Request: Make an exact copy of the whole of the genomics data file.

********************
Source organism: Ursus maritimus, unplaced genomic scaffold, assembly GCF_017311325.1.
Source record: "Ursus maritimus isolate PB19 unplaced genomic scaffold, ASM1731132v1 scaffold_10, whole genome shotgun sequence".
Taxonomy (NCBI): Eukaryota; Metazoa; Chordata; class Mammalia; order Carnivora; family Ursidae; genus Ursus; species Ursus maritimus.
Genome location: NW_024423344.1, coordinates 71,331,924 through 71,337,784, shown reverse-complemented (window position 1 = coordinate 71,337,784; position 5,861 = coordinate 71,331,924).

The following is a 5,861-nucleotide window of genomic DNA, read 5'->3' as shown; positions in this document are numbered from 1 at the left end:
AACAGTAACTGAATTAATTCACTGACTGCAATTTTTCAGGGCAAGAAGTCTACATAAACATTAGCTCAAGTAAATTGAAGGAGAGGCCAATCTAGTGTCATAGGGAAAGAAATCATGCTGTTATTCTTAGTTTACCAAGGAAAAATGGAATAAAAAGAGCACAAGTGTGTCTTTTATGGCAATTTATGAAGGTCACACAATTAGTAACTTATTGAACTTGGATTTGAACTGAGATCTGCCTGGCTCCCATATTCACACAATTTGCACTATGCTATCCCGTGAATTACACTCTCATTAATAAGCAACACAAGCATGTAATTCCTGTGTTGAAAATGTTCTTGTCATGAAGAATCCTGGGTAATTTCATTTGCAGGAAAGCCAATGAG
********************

Source organism: Ursus maritimus, unplaced genomic scaffold, assembly GCF_017311325.1.
Source record: "Ursus maritimus isolate PB19 unplaced genomic scaffold, ASM1731132v1 scaffold_10, whole genome shotgun sequence".
Taxonomy (NCBI): Eukaryota; Metazoa; Chordata; class Mammalia; order Carnivora; family Ursidae; genus Ursus; species Ursus maritimus.
Genome location: NW_024423344.1, coordinates 71,331,924 through 71,337,784, shown reverse-complemented (window position 1 = coordinate 71,337,784; position 5,861 = coordinate 71,331,924).

The following is a 5,861-nucleotide window of genomic DNA, read 5'->3' as shown; positions in this document are numbered from 1 at the left end:
AACAGTAACTGAATTAATTCACTGACTGCAATTTTTCAGGGCAAGAAGTCTACATAAACATTAGCTCAAGTAAATTGAAGGAGAGGCCAATCTAGTGTCATAGGGAAAGAAATCATGCTGTTATTCTTAGTTTACCAAGGAAAAATGGAATAAAAAGAGCACAAGTGTGTCTTTTATGGCAATTTATGAAGGTCACACAATTAGTAACTTATTGAACTTGGATTTGAACTGAGATCTGCCTGGCTCCCATATTCACACAATTTGCACTATGCTATCCCGTGAATTACACTCTCATTAATAAGCAACACAAGCATGTAATTCCTGTGTTGAAAATGTTCTTGTCATGAAGAATCCTGGGTAATTTCATTTGCAGGAAAGCCAATGAG